Arthur is at his desk, staring at an inbox full of hell after a few days off sick. He decides to prioritise, and logs straight into Facebook. Seeking the most succinct way to express his feelings he selects and sends an image of famously miserable internet feline ‘Grumpy Cat’ with the caption “I hate morning people. And mornings. And people.”
The recipient of Arthur’s message has his own problems. He has been diagnosed with something unpleasant and possibly serious. Arthur is upset by the news, and sends his friend a cartoon image of a tubby grey cat weeping. Its pixelated tears plop into nothingness, three at a time.
The friend does not think this is an appropriate way to respond, and says so. There is an argument. This day is going from bad to worse, thinks Arthur, and spends ten soothing minutes watching a video of a baby-faced fluffy cat trying to fit into a series of boxes.
His line manager catches him in the act. There is a public shaming. The air-conditioning wheezes to a halt, making the shouting seem louder. Arthur finds himself staring hungrily at his mouse.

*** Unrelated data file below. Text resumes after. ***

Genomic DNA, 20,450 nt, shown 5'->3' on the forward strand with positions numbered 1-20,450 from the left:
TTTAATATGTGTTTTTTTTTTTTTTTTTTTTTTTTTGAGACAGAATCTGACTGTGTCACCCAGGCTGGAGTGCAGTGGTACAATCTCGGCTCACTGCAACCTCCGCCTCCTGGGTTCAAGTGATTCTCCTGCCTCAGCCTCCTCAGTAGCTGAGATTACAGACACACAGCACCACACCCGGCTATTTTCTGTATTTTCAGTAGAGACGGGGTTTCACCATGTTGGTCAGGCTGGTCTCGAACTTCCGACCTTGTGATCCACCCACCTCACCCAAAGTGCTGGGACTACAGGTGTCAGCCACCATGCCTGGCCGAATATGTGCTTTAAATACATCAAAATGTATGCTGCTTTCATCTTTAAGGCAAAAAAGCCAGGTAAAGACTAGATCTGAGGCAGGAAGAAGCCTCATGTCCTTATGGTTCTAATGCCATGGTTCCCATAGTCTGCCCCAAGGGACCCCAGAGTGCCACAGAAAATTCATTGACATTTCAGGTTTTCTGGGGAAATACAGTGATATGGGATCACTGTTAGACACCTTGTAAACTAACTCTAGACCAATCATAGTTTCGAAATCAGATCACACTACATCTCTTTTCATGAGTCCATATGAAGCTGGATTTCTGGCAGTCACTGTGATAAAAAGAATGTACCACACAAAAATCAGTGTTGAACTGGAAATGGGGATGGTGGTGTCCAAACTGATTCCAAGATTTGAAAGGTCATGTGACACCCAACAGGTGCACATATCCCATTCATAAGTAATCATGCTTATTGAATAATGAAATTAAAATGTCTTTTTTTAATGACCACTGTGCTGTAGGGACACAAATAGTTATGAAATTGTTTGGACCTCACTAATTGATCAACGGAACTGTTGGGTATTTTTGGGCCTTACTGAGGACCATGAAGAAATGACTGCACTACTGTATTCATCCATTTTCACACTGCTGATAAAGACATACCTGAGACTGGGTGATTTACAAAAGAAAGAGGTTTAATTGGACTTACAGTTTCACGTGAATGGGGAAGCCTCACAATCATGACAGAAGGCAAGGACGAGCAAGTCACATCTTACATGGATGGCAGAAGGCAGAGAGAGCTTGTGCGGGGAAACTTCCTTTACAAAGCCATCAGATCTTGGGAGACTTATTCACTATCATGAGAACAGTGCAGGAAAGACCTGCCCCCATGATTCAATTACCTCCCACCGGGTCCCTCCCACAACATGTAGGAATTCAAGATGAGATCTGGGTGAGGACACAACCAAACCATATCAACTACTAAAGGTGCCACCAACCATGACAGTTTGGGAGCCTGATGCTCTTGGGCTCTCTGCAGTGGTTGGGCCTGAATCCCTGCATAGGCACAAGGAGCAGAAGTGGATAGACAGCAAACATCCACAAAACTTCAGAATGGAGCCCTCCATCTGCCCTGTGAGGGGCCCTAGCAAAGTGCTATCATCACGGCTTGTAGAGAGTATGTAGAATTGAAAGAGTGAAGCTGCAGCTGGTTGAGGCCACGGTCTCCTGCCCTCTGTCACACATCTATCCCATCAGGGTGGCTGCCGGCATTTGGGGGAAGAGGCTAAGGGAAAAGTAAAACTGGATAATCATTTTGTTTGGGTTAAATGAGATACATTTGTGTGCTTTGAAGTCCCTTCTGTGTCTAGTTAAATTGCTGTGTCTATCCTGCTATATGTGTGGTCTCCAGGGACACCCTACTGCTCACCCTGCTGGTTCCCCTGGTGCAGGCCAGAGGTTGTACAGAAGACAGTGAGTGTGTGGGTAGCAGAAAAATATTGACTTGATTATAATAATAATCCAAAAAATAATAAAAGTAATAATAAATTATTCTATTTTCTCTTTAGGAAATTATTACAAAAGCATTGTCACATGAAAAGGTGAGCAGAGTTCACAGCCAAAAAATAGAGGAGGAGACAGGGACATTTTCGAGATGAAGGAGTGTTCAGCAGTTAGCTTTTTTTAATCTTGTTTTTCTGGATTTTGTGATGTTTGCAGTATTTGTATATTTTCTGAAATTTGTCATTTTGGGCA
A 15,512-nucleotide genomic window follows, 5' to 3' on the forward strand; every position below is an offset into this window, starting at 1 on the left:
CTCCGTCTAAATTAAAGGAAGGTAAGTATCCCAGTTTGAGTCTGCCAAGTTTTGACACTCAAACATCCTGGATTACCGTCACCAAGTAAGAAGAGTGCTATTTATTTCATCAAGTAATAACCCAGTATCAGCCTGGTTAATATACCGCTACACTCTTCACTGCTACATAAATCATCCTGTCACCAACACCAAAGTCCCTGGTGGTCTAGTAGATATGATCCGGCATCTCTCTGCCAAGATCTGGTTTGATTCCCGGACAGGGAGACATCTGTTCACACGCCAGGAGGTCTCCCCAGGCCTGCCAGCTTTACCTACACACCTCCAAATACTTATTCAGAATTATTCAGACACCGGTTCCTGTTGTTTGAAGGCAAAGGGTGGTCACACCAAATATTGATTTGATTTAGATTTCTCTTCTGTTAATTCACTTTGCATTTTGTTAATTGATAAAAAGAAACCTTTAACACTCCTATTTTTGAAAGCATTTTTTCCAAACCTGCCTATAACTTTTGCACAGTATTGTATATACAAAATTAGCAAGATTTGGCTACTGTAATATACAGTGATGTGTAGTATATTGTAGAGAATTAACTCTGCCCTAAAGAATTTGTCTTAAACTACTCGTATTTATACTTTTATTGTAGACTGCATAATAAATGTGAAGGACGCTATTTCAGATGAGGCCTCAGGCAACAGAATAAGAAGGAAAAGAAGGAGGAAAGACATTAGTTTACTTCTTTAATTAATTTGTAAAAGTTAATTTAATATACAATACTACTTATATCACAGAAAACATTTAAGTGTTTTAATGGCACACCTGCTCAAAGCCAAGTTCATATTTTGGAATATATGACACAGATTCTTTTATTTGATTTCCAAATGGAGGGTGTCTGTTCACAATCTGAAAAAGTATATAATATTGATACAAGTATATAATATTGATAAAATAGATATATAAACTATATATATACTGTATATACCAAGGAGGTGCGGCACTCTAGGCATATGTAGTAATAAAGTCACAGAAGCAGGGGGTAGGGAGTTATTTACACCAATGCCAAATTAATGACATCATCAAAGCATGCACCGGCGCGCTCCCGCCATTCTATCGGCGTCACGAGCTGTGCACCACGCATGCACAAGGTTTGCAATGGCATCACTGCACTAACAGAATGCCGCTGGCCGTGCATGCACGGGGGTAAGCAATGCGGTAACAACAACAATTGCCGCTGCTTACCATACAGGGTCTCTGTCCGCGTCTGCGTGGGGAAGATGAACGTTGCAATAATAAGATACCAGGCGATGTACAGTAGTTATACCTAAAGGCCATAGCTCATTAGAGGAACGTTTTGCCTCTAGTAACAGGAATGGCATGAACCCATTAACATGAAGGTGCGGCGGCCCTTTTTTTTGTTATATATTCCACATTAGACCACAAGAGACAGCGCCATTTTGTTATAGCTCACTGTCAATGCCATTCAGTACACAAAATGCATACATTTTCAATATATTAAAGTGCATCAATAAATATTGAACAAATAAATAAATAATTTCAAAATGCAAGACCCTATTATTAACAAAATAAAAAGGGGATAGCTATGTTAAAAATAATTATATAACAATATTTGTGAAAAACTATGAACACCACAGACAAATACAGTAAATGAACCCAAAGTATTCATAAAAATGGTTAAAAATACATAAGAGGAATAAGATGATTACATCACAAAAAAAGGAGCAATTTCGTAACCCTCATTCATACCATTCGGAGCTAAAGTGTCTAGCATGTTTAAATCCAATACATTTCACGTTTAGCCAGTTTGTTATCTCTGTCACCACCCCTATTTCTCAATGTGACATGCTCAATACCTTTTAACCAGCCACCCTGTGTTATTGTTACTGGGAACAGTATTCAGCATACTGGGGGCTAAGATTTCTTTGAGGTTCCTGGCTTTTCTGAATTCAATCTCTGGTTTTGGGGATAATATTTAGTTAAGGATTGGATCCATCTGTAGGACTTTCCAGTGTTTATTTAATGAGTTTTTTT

Sweat tricking down the back of his neck, Arthur is sitting in a meeting. Nod and smile, nod and smile. It is his turn to feed back the latest figures. He tries to focus but the pie chart has grown pointy ears and blinks uneven slices of eyes at him.
He fumbles through his presentation. The CEO asks a question that manages to be both patronising and breathtakingly rude. Smiles are suppressed. Mavis from the press team sniggers.
Arthur clenches his jaw to avoid stammering and reflexively clicks onto the next slide, from which March’s figures have vanished… How? Grumpy Cat has returned, displayed large on the screen. He has this to say:
“I’m not saying I hate you. I’m just saying that if you got hit by a bus, I’d be driving that bus.”
Arthur is enduring the bollocking given him by his line manager for carelessness. He is more disturbed by the psychic manifestation of his innermost feelings, and the form they took.
Arthur sneaks out for some air and wanders into a coffee shop. The barista greets him: “Hey. Howareya?” Stripped of the means to convey the state of his health and feelings, Arthur falters, tongue-tied. The barista looks confused. The silence lengthens.
Story by Badger
Illustration by Ashley Le Quere